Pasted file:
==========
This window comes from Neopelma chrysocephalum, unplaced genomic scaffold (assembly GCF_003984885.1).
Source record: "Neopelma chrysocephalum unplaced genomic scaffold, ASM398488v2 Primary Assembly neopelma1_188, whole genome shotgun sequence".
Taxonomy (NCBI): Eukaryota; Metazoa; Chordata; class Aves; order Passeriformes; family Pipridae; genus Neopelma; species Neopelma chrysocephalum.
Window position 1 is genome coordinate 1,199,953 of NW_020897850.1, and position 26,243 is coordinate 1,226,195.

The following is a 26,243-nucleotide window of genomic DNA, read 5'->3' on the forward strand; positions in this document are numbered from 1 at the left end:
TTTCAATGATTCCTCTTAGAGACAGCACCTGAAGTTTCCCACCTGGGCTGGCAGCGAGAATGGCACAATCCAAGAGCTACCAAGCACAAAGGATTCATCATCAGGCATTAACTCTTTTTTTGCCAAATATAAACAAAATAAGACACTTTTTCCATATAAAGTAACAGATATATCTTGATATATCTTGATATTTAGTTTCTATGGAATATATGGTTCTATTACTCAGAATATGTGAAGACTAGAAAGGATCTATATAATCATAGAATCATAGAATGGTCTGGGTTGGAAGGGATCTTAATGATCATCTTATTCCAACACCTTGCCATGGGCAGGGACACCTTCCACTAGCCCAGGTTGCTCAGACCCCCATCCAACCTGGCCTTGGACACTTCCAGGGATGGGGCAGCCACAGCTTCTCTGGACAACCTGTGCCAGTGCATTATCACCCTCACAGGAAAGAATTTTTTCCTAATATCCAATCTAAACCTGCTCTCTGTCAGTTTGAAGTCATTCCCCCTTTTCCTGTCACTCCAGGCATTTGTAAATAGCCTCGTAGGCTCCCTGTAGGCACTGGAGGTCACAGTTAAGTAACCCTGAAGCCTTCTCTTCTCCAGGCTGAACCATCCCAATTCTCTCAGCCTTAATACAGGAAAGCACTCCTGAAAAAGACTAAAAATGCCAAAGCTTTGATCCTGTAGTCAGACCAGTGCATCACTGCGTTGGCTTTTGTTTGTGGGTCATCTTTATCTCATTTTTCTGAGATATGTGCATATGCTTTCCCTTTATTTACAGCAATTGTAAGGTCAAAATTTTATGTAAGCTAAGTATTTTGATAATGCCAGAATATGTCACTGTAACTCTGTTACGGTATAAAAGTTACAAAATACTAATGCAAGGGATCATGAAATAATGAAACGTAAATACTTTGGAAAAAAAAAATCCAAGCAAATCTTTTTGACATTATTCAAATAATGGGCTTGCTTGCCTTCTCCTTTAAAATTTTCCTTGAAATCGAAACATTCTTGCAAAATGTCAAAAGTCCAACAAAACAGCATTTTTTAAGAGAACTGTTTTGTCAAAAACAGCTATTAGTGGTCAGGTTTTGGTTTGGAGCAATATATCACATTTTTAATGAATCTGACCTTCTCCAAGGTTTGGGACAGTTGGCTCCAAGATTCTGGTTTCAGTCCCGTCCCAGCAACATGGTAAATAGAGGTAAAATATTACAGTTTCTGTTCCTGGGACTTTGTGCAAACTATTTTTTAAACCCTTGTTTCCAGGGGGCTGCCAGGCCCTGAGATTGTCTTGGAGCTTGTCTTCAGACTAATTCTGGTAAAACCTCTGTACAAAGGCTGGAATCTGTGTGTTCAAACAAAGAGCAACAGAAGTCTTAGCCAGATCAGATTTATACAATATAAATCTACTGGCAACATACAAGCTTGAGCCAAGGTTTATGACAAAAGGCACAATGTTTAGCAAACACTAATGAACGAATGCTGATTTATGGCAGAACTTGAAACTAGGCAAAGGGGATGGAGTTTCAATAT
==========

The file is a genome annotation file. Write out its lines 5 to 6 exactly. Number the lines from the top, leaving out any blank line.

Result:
The following is a 26,243-nucleotide window of genomic DNA, read 5'->3' on the forward strand; positions in this document are numbered from 1 at the left end:
TTTCAATGATTCCTCTTAGAGACAGCACCTGAAGTTTCCCACCTGGGCTGGCAGCGAGAATGGCACAATCCAAGAGCTACCAAGCACAAAGGATTCATCATCAGGCATTAACTCTTTTTTTGCCAAATATAAACAAAATAAGACACTTTTTCCATATAAAGTAACAGATATATCTTGATATATCTTGATATTTAGTTTCTATGGAATATATGGTTCTATTACTCAGAATATGTGAAGACTAGAAAGGATCTATATAATCATAGAATCATAGAATGGTCTGGGTTGGAAGGGATCTTAATGATCATCTTATTCCAACACCTTGCCATGGGCAGGGACACCTTCCACTAGCCCAGGTTGCTCAGACCCCCATCCAACCTGGCCTTGGACACTTCCAGGGATGGGGCAGCCACAGCTTCTCTGGACAACCTGTGCCAGTGCATTATCACCCTCACAGGAAAGAATTTTTTCCTAATATCCAATCTAAACCTGCTCTCTGTCAGTTTGAAGTCATTCCCCCTTTTCCTGTCACTCCAGGCATTTGTAAATAGCCTCGTAGGCTCCCTGTAGGCACTGGAGGTCACAGTTAAGTAACCCTGAAGCCTTCTCTTCTCCAGGCTGAACCATCCCAATTCTCTCAGCCTTAATACAGGAAAGCACTCCTGAAAAAGACTAAAAATGCCAAAGCTTTGATCCTGTAGTCAGACCAGTGCATCACTGCGTTGGCTTTTGTTTGTGGGTCATCTTTATCTCATTTTTCTGAGATATGTGCATATGCTTTCCCTTTATTTACAGCAATTGTAAGGTCAAAATTTTATGTAAGCTAAGTATTTTGATAATGCCAGAATATGTCACTGTAACTCTGTTACGGTATAAAAGTTACAAAATACTAATGCAAGGGATCATGAAATAATGAAACGTAAATACTTTGGAAAAAAAAAATCCAAGCAAATCTTTTTGACATTATTCAAATAATGGGCTTGCTTGCCTTCTCCTTTAAAATTTTCCTTGAAATCGAAACATTCTTGCAAAATGTCAAAAGTCCAACAAAACAGCATTTTTTAAGAGAACTGTTTTGTCAAAAACAGCTATTAGTGGTCAGGTTTTGGTTTGGAGCAATATATCACATTTTTAATGAATCTGACCTTCTCCAAGGTTTGGGACAGTTGGCTCCAAGATTCTGGTTTCAGTCCCGTCCCAGCAACATGGTAAATAGAGGTAAAATATTACAGTTTCTGTTCCTGGGACTTTGTGCAAACTATTTTTTAAACCCTTGTTTCCAGGGGGCTGCCAGGCCCTGAGATTGTCTTGGAGCTTGTCTTCAGACTAATTCTGGTAAAACCTCTGTACAAAGGCTGGAATCTGTGTGTTCAAACAAAGAGCAACAGAAGTCTTAGCCAGATCAGATTTATACAATATAAATCTACTGGCAACATACAAGCTTGAGCCAAGGTTTATGACAAAAGGCACAATGTTTAGCAAACACTAATGAACGAATGCTGATTTATGGCAGAACTTGAAACTAGGCAAAGGGGATGGAGTTTCAATAT